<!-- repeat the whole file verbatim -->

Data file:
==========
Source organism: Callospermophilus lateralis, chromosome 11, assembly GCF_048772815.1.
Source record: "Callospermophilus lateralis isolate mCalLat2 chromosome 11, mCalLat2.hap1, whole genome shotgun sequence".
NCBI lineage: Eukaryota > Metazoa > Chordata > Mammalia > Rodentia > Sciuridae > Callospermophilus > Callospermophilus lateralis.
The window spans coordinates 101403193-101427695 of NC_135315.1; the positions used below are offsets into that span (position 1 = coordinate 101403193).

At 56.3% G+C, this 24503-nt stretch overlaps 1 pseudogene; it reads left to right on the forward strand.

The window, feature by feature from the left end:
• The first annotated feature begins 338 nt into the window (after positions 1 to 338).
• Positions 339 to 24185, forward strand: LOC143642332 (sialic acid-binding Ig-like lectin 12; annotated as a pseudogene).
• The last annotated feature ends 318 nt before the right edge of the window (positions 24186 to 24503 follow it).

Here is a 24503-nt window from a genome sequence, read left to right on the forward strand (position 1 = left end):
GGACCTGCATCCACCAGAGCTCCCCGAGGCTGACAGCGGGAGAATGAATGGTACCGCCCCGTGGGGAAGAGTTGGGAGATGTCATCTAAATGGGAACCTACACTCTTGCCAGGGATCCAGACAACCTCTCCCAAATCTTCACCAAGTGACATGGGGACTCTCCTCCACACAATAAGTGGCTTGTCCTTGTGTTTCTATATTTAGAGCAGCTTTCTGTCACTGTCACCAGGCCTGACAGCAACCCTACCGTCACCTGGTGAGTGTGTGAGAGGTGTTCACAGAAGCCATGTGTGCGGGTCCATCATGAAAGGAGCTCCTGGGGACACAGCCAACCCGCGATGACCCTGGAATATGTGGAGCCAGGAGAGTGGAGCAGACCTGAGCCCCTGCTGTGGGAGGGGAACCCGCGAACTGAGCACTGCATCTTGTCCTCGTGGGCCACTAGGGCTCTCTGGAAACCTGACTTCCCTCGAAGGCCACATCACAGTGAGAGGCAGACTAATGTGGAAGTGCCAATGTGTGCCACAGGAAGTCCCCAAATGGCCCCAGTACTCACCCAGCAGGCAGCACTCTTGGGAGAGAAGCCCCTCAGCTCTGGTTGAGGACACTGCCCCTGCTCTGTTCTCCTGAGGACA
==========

Source organism: Callospermophilus lateralis, chromosome 11, assembly GCF_048772815.1.
Source record: "Callospermophilus lateralis isolate mCalLat2 chromosome 11, mCalLat2.hap1, whole genome shotgun sequence".
NCBI lineage: Eukaryota > Metazoa > Chordata > Mammalia > Rodentia > Sciuridae > Callospermophilus > Callospermophilus lateralis.
The window spans coordinates 101403193-101427695 of NC_135315.1; the positions used below are offsets into that span (position 1 = coordinate 101403193).

At 56.3% G+C, this 24503-nt stretch overlaps 1 pseudogene; it reads left to right on the forward strand.

The window, feature by feature from the left end:
• The first annotated feature begins 338 nt into the window (after positions 1 to 338).
• Positions 339 to 24185, forward strand: LOC143642332 (sialic acid-binding Ig-like lectin 12; annotated as a pseudogene).
• The last annotated feature ends 318 nt before the right edge of the window (positions 24186 to 24503 follow it).

Here is a 24503-nt window from a genome sequence, read left to right on the forward strand (position 1 = left end):
GGACCTGCATCCACCAGAGCTCCCCGAGGCTGACAGCGGGAGAATGAATGGTACCGCCCCGTGGGGAAGAGTTGGGAGATGTCATCTAAATGGGAACCTACACTCTTGCCAGGGATCCAGACAACCTCTCCCAAATCTTCACCAAGTGACATGGGGACTCTCCTCCACACAATAAGTGGCTTGTCCTTGTGTTTCTATATTTAGAGCAGCTTTCTGTCACTGTCACCAGGCCTGACAGCAACCCTACCGTCACCTGGTGAGTGTGTGAGAGGTGTTCACAGAAGCCATGTGTGCGGGTCCATCATGAAAGGAGCTCCTGGGGACACAGCCAACCCGCGATGACCCTGGAATATGTGGAGCCAGGAGAGTGGAGCAGACCTGAGCCCCTGCTGTGGGAGGGGAACCCGCGAACTGAGCACTGCATCTTGTCCTCGTGGGCCACTAGGGCTCTCTGGAAACCTGACTTCCCTCGAAGGCCACATCACAGTGAGAGGCAGACTAATGTGGAAGTGCCAATGTGTGCCACAGGAAGTCCCCAAATGGCCCCAGTACTCACCCAGCAGGCAGCACTCTTGGGAGAGAAGCCCCTCAGCTCTGGTTGAGGACACTGCCCCTGCTCTGTTCTCCTGAGGACA